Green’s Dictionary of Slang

cow n.1

[on model of bitch n.1 (1a); sow n.1 (1)]

1. [mid-16C+] a woman, esp. an obese or unattractive one.

2. [17C; mid-19C+] a prostitute.

3. [late 18C; late 19C+] (Aus./N.Z.) an objectionable thing, a horrendous situation; also in phr. a cow of a thing [note 1901 Bulletin (Sydney) 7 Dec. 30/2: ‘All the cussedness of the bovine race is centred in the cow. In Australia, the most opprobrious epithet one can apply to a man or other object is “cow.” In the whole range of a bullock-driver’s vocabulary there is no word that expresses his blistering scorn so well as “cow.” To a species of feminine perversity a cow adds a fiendish ingenuity in making trouble’].

4. (orig. Aus.) an objectionable individual (occas. of other living creatures).

5. [late 19C–1960s] (Aus./US) an awkward or stupid person.

6. [late 19C+] (US) milk, cream.

7. [late 19C] (Aus.) a horse.

8. [1900s] (US Und.) a female beggar.

9. (US short-order) butter.

10. [1910s] a joc. term of address.

11. [1910s–60s] (US) beef.

12. [1920s] a tramp’s or criminal’s female companion.

13. [1950s] (US gay) an effeminate male homosexual.

14. [1950s] (UK prison) £1; thus cow and calf, £1 10s.

15. [1960s] any animal.

16. [1960s+] (orig. Aus. teen) a promiscuous young woman.

17. [1970s–80s] (UK black) a double-sized audio speaker box, as used by sound systems.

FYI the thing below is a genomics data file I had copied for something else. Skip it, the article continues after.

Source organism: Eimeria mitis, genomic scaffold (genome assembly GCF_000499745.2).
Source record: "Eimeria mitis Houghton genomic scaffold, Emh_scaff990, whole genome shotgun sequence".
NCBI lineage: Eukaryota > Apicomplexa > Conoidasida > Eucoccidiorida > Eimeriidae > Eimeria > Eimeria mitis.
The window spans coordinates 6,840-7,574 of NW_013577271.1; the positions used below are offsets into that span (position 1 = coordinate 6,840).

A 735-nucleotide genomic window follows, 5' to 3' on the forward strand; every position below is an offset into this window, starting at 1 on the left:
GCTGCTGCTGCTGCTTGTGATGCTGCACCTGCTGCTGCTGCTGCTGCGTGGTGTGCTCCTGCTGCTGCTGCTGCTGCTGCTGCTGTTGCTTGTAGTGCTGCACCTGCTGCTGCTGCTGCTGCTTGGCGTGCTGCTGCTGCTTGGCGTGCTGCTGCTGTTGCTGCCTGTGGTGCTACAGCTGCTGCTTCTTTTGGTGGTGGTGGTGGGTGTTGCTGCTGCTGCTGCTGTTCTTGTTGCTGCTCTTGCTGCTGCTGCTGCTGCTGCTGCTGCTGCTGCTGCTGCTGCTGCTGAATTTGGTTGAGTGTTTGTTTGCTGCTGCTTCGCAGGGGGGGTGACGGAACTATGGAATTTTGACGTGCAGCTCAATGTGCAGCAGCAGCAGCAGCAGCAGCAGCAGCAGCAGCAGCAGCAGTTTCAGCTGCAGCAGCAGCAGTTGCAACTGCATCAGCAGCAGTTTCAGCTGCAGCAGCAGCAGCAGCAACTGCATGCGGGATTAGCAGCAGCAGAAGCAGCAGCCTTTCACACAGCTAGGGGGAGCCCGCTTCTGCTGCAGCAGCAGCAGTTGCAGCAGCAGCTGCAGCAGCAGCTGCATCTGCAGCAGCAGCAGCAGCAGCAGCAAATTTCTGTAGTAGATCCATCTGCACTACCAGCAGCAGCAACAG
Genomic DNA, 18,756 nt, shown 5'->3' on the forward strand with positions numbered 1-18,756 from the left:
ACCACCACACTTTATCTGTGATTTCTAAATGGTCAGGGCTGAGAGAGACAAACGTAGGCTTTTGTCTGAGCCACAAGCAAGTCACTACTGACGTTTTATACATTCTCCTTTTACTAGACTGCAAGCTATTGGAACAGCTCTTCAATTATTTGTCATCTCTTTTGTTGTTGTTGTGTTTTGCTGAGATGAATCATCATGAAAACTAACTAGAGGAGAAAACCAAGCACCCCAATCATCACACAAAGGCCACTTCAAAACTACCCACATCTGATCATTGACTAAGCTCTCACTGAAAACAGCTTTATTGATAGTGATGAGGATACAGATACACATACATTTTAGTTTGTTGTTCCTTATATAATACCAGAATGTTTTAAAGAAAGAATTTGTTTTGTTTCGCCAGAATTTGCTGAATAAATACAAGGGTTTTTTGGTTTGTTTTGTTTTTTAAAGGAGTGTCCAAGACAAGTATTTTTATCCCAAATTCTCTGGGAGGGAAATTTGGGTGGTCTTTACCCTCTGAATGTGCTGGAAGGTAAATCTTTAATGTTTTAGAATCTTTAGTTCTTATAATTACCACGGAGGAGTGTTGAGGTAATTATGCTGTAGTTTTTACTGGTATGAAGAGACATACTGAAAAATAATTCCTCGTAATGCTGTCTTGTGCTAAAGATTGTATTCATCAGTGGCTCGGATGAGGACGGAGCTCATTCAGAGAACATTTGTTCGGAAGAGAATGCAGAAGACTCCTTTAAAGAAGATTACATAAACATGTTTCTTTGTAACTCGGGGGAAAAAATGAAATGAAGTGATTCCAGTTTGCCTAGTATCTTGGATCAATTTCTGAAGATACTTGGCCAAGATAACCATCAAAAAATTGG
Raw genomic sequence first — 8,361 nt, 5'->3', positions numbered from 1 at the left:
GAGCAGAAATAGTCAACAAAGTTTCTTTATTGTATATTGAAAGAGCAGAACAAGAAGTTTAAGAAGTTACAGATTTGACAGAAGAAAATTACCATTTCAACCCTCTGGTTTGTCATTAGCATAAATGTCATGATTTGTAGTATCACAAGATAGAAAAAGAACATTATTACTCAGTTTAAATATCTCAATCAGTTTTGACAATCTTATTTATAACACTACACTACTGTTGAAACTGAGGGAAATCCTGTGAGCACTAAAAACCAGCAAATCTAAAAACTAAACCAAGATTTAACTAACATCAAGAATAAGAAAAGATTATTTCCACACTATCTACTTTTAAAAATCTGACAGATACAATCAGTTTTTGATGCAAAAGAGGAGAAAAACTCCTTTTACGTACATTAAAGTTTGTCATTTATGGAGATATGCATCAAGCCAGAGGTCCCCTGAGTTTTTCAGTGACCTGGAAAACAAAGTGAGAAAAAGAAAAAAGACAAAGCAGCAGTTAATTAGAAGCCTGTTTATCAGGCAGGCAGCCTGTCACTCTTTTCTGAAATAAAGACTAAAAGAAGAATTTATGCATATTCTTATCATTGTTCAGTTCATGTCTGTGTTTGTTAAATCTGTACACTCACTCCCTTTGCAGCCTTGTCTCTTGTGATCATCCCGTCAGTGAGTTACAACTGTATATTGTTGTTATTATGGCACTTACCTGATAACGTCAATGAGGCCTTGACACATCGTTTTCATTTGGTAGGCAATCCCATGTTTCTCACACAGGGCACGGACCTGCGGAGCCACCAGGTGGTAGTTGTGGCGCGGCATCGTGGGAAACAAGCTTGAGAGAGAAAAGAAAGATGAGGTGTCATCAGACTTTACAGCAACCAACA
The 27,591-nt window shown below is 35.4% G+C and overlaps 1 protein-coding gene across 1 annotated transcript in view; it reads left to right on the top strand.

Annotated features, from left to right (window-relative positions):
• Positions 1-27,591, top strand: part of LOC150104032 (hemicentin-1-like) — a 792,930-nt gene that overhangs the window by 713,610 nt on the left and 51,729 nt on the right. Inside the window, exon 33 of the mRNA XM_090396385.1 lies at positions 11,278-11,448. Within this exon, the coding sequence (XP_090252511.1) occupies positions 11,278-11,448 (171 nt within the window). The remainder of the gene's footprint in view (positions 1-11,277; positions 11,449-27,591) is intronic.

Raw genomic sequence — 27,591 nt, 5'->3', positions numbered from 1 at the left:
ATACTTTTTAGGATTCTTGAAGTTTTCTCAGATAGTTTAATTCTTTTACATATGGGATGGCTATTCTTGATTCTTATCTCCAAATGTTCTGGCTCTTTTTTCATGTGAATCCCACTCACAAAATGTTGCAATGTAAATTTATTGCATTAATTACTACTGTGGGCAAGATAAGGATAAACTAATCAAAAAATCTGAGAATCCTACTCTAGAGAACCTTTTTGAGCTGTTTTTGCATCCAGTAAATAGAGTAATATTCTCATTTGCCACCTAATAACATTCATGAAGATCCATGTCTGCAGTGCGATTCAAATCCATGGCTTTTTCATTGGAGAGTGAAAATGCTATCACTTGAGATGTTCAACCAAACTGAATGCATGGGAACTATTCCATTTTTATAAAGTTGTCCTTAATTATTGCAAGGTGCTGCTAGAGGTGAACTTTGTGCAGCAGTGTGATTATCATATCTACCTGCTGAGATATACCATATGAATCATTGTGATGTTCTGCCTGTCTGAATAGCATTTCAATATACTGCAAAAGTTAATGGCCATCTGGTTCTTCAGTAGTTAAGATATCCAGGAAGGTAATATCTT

In compounds

cowbay (n.)

see separate entry.

cow-crazy (adj.) [-crazy sfx]

[1920s] (US) foolishly obsessed with a woman or with women in general.

cow-simple (adj.)

[1920s–70s] (US) foolishly obsessed with a woman or with women in general; in a homosexual context, heterosexual.

cowyard (n.)

see separate entry.

In phrases

black cow (n.)

1. [mid-19C] (UK) a pump.

2. [1910s–50s] (US teen/campus) chocolate milk shake.

3. root beer (and milk).

cow (it) (v.)

[1970s–80s] to work as a prostitute.

SE in slang uses

In compounds

cow-banger (n.) (also cattle-conker) [SE bang or bang v.1 (1)]

1. [20C+] (Aus./N.Z./US) a dairy farmer or any employee of a dairy farm; thus cowbang v., to run a dairy farm.

2. [20C+] (Aus.) a bullock-driver.

cowboy

see separate entries.

cow-car (n.)

[1910s] (US short-order) milk or a milk container.

cowcatcher (n.) [SE cowcatcher, an apparatus fixed in front of a locomotive engine, to remove straying cattle or other obstructions from the rails in front of a train] (US)